The foreign national must gather all supporting documents for the EB5 Investors petition prior to submission of the case. Such documents may include (a) tax returns for the recent five years, bank account records, proof of ownership of any business, financial statements for each business along with business licenses, (b) proof of U.S. entity establishment such as articles of incorporation, certificate of merger or consolidation, partnership agreement, joint venture agreement, business license, stock purchase agreements, investment agreements, certified financial reports, etc. (c) Proof of investments or process of investment that is needed for a business such as copies of recent bank statements, evidence of assets that have been purchased for use in the U.S. enterprise, mortgages or loans, promissory notes, security agreement, or any other suitable evidence that the assets are securely in the applicant’s possession. (d) Proof of creating or securing ten full-time positions in the United States for U.S. workers or foreign nationals permitted to work in the U.S. under law. However, these jobs cannot be filled by the applicant or any of the dependents themselves. The individual must provide Form I-9, copies of tax returns or other supporting documents and (e) prove that the applicant will be involved with the management of the U.S. enterprise by providing a statement of job title and description, and proof that the applicant holds a position on the board of directors.
Once all the supporting documents are put together, the applicant must then execute the USCIS Form I-526, Petition for Alien Entrepreneur and submit all the supporting documents to the appropriate USCIS Service Center that has jurisdiction over the physical location of the established U.S. entity. If the applicant is currently in the United States, it is not advised to submit the Form I-485, Application to Adjust Status to Permanent Resident concurrent with the Form I-526. The Applicant will only be eligible for Permanent Residence and Employment Authorization after the Form I-526 is approved.
Upon the approval of the Application, the applicant must then attend the visa interview at the U.S. Consulate abroad to confirm that both the applicant and the dependents go through a police, medical, security and immigration history background check prior to being approved for conditional permanent residence. Once the visa interview is cleared, the applicant and the dependents have six months to enter to the U.S. as a lawful permanent resident. However, if the applicant is in the United States, he or she may apply for Form I-485, Application for Adjustment of Status to Permanent Residence along with the supporting documents and submit to the designated USCIS service center. The current USCIS processing time for adjustment of status is eight (8) months to a year depending on the complexity of the case.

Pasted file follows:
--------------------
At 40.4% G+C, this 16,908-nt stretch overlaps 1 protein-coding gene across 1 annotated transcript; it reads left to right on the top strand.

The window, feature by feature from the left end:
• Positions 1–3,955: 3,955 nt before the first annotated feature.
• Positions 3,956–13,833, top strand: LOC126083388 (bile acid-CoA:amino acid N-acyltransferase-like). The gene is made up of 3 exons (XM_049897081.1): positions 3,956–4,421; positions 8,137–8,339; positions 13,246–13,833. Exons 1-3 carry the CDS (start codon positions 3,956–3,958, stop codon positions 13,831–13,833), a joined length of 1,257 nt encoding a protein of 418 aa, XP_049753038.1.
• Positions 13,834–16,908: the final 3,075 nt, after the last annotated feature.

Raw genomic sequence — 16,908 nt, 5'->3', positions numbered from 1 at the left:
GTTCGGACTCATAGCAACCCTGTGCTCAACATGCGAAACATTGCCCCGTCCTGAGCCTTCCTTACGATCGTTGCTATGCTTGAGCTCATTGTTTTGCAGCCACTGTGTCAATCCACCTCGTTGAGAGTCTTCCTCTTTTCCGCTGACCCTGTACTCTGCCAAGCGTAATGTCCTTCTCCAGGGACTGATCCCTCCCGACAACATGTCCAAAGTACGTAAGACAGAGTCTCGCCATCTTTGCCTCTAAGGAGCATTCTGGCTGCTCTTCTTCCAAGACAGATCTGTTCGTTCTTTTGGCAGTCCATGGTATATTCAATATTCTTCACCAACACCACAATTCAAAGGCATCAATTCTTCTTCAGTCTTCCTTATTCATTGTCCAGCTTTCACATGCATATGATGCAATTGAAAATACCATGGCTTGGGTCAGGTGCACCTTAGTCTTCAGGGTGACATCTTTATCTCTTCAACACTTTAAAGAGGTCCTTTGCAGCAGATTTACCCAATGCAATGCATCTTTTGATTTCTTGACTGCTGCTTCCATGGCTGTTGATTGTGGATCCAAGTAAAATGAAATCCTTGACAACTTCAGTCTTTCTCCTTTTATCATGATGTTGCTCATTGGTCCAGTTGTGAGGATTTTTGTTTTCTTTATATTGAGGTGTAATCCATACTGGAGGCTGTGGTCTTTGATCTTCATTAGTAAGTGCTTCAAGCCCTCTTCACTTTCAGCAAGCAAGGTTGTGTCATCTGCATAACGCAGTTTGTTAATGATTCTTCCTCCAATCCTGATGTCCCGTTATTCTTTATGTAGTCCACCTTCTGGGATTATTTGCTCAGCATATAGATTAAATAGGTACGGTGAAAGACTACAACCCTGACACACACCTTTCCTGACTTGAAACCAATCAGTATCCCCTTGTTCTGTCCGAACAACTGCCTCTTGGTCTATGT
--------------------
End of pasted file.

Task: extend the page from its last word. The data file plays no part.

USCIS will grant the applicant and the dependents permanent residence status valid for two years. Upon the two years completion, the applicant and the dependents will be required to file a Form I-829, Position by Entrepreneur to Remove Conditions with the appropriate USCIS Service Center to remove conditional limitations on their Permanent Residence Status. USCIS takes approximately seven (7) months to process Form I-829, Petition by Entrepreneur to Remove Conditions. Once the conditions are removed, the Green Card will be valid for the next ten (10) years.
After completing five (5) years of Permanent Residence in the United States, the applicant and the dependents may submit Form N-400, Application for Naturalization to become U.S. Citizens. In order to qualify for U.S. Citizenship, the applicant must have maintained the Permanent Residence requirements. Upon approval, the applicant will appear for an interview followed by an Oath Ceremony to be sworn as a U.S. Citizen. USCIS approximately takes about eight (8) months to process a Form N-400, Application for Naturalization.
Filing an EB-5 can be very complicated and sometimes a guidance of an attorney can really aid in the approval on such cases especially when it concerns on proving the investments for the U.S. entity the establishment of ten (10) new or saved jobs. Keshab Raj Seadie, Esq., is a prominent immigration attorney based in New York City who can be reached at (212) 571 – 6002 or firstname.lastname@example.org. Mr. Seadie has been practicing immigration and nationality law throughout the United States for more than 12 years and his firm has handled tens of thousands of immigration cases successfully.
Published Date: Tuesday, January 22nd, 2013 | 01:13 PM